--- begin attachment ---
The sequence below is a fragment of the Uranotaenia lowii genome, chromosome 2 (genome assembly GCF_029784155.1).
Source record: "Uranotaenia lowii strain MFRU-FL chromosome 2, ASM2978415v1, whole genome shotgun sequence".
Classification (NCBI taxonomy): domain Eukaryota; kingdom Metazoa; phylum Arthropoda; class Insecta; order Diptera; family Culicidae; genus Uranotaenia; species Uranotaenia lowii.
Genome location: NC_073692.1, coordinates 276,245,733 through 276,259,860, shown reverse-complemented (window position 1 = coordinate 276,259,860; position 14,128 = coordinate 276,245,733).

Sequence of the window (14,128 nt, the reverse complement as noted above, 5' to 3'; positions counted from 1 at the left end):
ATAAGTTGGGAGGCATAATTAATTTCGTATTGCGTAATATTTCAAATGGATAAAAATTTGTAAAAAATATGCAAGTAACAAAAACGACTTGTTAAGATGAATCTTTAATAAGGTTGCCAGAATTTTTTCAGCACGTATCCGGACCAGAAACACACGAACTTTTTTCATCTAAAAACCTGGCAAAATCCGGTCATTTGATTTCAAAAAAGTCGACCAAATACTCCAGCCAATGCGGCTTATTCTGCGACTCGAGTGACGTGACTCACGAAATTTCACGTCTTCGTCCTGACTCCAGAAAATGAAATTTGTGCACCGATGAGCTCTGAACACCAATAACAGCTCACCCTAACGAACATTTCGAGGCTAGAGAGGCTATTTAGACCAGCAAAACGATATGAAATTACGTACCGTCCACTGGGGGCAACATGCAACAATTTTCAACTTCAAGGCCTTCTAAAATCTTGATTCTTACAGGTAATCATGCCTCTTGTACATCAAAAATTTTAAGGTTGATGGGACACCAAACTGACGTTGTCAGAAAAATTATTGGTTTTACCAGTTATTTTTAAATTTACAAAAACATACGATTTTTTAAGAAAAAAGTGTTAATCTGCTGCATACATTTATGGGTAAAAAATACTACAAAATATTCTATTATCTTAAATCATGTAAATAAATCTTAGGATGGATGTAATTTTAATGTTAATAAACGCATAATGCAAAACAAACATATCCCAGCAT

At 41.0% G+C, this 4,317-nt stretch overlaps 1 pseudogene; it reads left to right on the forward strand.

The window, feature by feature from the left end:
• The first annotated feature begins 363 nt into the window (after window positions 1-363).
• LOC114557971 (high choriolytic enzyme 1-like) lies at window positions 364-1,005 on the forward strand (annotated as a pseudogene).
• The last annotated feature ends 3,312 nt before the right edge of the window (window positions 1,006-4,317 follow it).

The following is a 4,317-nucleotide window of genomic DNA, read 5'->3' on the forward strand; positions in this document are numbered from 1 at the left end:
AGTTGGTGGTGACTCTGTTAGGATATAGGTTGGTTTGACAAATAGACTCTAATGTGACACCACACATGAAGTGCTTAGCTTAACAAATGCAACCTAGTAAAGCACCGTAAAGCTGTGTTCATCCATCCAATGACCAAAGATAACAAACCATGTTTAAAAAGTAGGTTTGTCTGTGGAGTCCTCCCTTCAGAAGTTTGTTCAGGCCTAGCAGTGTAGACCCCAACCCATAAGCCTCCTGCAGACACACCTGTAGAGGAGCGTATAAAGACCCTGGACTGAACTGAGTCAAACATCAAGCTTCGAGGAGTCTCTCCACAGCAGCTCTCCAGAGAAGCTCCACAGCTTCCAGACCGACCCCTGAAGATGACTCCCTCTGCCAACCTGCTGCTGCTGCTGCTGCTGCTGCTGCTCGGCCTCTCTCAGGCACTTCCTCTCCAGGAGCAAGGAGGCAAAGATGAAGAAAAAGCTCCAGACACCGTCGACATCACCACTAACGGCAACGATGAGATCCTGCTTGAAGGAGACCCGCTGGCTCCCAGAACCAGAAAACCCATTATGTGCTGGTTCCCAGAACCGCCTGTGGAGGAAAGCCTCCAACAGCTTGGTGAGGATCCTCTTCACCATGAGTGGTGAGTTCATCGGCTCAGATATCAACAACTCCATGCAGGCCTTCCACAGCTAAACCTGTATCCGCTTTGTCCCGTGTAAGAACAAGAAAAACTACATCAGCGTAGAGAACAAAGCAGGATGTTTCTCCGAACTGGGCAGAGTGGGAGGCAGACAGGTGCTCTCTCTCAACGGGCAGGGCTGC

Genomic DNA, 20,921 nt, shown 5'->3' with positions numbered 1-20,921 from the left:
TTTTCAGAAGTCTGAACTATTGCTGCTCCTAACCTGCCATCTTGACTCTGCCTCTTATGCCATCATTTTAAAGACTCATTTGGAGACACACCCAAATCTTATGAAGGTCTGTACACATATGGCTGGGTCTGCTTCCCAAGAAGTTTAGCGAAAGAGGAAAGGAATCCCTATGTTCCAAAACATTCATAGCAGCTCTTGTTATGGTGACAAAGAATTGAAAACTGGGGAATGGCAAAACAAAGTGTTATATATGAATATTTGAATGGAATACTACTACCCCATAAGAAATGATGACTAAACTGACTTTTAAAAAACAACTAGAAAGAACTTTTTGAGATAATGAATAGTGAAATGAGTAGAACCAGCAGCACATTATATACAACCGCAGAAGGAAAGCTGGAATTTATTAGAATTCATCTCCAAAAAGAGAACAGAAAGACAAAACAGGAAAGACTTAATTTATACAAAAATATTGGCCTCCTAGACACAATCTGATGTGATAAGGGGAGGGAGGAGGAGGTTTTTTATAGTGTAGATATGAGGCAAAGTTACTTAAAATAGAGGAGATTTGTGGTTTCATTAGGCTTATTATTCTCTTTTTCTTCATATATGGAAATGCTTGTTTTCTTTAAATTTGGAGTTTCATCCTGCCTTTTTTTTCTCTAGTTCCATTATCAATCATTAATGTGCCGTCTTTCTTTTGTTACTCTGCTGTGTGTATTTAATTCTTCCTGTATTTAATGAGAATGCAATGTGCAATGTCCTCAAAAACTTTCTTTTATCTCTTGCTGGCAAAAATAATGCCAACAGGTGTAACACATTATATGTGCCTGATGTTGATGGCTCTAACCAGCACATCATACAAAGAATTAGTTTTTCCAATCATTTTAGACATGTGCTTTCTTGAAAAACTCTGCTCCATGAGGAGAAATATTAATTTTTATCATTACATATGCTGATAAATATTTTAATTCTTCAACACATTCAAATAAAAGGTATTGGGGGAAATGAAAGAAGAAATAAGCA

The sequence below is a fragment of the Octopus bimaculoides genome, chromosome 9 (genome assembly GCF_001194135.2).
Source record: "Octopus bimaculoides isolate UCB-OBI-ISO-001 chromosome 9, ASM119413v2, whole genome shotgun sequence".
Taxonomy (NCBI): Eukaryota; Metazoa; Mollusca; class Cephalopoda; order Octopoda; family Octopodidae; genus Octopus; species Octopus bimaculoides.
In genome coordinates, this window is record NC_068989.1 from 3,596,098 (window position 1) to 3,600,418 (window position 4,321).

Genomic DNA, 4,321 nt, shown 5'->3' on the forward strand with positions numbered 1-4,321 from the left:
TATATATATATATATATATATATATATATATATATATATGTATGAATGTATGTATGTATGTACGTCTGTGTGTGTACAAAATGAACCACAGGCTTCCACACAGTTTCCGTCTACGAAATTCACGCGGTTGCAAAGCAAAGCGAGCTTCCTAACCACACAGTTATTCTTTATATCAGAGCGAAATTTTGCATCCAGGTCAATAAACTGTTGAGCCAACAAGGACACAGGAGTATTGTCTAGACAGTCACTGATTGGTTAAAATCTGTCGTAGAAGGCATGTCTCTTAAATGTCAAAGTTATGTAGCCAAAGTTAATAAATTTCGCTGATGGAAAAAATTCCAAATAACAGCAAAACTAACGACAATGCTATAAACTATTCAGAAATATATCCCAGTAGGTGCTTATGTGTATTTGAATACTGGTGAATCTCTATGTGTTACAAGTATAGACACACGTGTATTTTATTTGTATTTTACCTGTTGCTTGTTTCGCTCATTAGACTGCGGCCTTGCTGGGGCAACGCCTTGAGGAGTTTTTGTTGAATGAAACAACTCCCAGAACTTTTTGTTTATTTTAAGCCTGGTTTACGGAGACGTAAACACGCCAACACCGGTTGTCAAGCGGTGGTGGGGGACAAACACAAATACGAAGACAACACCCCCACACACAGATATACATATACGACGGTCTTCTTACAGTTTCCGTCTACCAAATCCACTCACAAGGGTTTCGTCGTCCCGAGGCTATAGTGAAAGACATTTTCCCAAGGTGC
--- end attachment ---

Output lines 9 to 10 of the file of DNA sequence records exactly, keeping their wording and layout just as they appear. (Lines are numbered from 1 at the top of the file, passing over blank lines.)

• The first annotated feature begins 363 nt into the window (after window positions 1-363).
• LOC114557971 (high choriolytic enzyme 1-like) lies at window positions 364-1,005 on the forward strand (annotated as a pseudogene).